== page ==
BRADLEY: You know, I don't make any connection between the two, because I think what I learned about journalism I learned in the school of hard knocks. In my first job, I learned how to do this. I never had a course in journalism, so I had to learn it by doing it. And sometimes I think that's the best way to do it.

CONAN: A lot of people who went to the school of hard knocks would agree with you.

BRADLEY: Yeah. I — you know, I think that having the opportunity to go out and cover a story, you learn a lot more about how to do that than sitting in a classroom and having some professor tell you how to cover a story.

CONAN: 'Cause it's real-world experience and you have to come back with a story and hand it to an editor, who is going to take a pencil out and make confetti out of it.

BRADLEY: Right. And then the difference, I think, is — I think it may also be generational, because I think that with my generation and older people, most of us came into this business, at least television and radio, by accident, by starting out in a small station somewhere, rather than by starting in a journalism school. And I would say the same thing is true for a lot of print people. I was reading Bob Woodward's story today in The Washington Post about Deep Throat and found out that Woodward came out of the Navy as a second lieutenant and was thinking about going to law school, and instead started at The Washington Post, and they told him after two weeks, 'You can't do this.' And he went to a small weekly paper in Virginia and learned how to be a reporter. He didn't learn it in school.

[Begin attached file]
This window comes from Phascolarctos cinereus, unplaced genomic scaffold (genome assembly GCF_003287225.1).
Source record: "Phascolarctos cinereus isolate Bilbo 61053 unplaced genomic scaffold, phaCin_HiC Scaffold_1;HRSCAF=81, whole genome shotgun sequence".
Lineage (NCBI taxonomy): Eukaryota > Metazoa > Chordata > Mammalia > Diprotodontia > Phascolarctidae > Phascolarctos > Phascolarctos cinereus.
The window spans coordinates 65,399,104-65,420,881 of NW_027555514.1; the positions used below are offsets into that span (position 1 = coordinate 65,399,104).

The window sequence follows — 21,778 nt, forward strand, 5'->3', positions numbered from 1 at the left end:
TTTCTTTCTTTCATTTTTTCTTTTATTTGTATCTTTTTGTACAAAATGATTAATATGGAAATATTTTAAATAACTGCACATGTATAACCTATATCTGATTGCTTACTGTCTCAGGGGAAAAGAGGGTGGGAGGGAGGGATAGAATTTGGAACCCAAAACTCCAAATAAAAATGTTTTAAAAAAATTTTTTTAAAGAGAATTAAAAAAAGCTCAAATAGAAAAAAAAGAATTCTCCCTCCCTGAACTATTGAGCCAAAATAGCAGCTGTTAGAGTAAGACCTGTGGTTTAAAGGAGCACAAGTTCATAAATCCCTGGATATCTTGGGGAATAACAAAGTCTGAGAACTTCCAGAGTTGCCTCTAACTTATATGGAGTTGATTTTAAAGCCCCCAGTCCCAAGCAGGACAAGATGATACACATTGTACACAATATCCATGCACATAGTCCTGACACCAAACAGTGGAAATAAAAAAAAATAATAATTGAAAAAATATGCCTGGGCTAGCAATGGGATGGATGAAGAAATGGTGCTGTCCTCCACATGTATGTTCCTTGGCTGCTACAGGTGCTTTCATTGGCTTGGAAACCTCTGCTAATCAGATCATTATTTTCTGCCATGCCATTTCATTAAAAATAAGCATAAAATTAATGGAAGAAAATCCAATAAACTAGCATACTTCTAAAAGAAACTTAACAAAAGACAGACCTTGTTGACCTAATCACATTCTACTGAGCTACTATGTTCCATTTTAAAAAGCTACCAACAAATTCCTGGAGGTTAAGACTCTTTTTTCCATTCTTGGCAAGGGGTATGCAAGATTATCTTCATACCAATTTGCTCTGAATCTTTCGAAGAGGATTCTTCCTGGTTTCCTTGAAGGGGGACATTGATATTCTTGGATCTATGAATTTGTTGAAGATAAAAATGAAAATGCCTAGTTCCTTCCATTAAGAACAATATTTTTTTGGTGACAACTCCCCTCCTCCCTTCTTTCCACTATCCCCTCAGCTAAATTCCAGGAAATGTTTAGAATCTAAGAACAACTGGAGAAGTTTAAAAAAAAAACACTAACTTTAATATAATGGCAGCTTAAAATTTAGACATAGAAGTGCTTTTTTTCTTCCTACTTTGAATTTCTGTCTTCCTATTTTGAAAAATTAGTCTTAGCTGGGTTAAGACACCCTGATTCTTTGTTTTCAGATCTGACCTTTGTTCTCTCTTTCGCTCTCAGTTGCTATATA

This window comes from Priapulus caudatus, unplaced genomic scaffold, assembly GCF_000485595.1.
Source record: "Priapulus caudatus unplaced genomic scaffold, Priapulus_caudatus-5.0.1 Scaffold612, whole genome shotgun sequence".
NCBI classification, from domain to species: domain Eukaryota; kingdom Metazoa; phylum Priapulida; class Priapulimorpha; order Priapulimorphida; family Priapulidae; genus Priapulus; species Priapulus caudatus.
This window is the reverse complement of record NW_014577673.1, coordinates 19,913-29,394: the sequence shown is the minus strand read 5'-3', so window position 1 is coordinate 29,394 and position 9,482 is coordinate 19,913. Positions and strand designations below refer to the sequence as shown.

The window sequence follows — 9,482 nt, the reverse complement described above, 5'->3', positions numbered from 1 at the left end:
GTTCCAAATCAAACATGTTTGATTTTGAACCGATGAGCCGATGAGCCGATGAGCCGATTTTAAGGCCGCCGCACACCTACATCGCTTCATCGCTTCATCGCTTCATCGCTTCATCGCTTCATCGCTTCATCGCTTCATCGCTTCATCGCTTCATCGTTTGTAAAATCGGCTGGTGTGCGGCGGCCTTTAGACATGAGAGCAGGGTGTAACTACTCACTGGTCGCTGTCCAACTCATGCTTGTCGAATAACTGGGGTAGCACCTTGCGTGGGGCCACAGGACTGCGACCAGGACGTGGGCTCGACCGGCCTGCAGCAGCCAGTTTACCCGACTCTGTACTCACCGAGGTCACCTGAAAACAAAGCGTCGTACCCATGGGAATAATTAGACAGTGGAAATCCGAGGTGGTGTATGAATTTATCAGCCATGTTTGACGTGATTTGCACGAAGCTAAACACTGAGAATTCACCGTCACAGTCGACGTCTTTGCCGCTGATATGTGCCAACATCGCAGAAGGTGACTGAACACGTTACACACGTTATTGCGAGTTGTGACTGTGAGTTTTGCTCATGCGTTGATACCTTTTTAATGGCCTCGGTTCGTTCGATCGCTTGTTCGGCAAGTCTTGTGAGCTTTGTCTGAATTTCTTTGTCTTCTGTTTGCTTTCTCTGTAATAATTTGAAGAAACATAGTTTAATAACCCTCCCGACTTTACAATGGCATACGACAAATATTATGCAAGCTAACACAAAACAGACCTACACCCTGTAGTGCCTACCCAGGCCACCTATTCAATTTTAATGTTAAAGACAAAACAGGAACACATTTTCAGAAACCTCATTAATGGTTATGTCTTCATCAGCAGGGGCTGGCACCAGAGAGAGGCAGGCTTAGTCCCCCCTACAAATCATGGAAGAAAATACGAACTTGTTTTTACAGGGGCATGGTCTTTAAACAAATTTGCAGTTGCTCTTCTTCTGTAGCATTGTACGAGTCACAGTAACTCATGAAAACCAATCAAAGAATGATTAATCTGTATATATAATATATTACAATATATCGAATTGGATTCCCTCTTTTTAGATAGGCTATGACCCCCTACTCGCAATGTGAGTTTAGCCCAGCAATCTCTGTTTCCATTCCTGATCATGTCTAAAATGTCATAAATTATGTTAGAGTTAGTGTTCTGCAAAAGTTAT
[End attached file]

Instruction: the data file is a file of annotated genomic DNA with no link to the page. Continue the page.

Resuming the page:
CONAN: Yet after all of the experiences that we've seen — you know, the stories that damaged CBS News and The New York Times and other institutions — ethics — where did you learn ethics?

BRADLEY: From my mother (laughs).